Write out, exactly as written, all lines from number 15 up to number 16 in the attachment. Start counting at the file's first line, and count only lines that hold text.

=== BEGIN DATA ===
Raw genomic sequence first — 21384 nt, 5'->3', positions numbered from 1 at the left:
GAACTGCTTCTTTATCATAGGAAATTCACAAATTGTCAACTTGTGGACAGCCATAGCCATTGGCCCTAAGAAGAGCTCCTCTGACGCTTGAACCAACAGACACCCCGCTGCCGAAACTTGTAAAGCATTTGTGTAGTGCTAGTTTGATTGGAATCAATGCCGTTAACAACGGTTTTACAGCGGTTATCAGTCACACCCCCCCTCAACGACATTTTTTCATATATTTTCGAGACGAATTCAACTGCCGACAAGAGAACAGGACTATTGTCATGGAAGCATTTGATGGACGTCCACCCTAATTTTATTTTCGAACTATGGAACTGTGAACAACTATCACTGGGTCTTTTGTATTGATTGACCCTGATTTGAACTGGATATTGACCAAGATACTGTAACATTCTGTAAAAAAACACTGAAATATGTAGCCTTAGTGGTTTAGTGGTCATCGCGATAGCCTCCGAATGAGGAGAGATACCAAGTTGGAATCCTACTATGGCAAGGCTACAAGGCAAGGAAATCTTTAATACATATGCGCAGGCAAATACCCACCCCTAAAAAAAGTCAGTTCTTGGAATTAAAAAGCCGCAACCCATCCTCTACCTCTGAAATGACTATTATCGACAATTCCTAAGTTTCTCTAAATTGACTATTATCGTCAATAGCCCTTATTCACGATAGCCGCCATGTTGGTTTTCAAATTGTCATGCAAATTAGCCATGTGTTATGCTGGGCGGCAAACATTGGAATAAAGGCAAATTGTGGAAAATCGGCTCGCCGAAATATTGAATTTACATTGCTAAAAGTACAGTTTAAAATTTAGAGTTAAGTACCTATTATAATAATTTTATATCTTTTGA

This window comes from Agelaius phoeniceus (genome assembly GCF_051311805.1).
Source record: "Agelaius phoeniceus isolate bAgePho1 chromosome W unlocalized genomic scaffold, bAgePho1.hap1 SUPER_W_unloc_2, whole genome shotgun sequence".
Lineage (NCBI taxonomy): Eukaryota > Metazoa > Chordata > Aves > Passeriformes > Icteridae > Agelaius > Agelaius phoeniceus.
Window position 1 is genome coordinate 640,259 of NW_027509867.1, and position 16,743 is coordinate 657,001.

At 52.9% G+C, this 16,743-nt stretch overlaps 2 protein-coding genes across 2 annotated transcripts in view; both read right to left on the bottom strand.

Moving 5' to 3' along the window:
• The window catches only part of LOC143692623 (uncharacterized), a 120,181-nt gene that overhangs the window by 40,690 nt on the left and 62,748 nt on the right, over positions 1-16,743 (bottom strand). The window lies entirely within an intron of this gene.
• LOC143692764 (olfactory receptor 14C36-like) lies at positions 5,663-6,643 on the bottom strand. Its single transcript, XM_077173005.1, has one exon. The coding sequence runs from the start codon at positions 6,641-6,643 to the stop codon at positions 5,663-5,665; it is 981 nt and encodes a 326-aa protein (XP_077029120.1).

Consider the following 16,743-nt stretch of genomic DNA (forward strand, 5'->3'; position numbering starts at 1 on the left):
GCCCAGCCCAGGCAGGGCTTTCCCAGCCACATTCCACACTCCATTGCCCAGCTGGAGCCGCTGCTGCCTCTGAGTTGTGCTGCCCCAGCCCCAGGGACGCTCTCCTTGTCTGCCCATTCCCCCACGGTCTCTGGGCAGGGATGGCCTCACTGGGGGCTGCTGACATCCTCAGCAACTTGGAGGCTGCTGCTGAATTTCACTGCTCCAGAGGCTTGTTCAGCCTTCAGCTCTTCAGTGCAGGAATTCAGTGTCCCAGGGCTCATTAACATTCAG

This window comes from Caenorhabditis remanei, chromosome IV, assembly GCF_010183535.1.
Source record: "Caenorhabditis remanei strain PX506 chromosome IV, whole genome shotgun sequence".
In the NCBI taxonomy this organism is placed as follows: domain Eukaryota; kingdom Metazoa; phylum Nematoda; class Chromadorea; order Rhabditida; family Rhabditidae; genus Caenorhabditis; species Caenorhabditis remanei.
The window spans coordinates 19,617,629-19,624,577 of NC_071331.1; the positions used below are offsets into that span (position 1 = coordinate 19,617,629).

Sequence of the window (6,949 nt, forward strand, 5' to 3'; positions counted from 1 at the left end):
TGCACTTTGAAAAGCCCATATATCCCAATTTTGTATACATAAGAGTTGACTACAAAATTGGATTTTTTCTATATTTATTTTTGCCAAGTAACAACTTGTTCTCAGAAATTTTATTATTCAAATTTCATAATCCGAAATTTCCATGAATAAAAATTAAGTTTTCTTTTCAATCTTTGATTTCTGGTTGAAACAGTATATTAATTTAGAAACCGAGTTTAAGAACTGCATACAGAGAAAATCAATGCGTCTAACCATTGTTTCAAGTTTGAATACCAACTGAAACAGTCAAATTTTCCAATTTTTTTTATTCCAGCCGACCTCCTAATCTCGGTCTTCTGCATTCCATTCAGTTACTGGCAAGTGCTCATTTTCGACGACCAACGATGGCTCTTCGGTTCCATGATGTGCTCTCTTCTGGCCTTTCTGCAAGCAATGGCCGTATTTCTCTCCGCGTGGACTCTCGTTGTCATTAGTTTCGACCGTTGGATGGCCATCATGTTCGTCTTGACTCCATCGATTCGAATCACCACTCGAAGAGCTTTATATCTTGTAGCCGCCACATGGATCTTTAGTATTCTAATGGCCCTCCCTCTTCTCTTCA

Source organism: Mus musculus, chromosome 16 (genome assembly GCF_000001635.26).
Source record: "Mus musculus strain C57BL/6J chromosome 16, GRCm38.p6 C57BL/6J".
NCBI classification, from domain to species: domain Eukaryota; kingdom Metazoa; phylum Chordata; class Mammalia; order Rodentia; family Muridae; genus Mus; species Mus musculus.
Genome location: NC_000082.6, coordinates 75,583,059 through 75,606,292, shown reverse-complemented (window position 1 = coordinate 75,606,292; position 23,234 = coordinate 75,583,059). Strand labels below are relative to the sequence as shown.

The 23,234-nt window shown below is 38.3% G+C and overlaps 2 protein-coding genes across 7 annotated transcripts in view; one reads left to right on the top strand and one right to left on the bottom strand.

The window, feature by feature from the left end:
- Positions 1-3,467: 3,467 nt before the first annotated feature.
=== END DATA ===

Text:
In the NCBI taxonomy this organism is placed as follows: domain Eukaryota; kingdom Metazoa; phylum Nematoda; class Chromadorea; order Rhabditida; family Rhabditidae; genus Caenorhabditis; species Caenorhabditis remanei.
The window spans coordinates 19,617,629-19,624,577 of NC_071331.1; the positions used below are offsets into that span (position 1 = coordinate 19,617,629).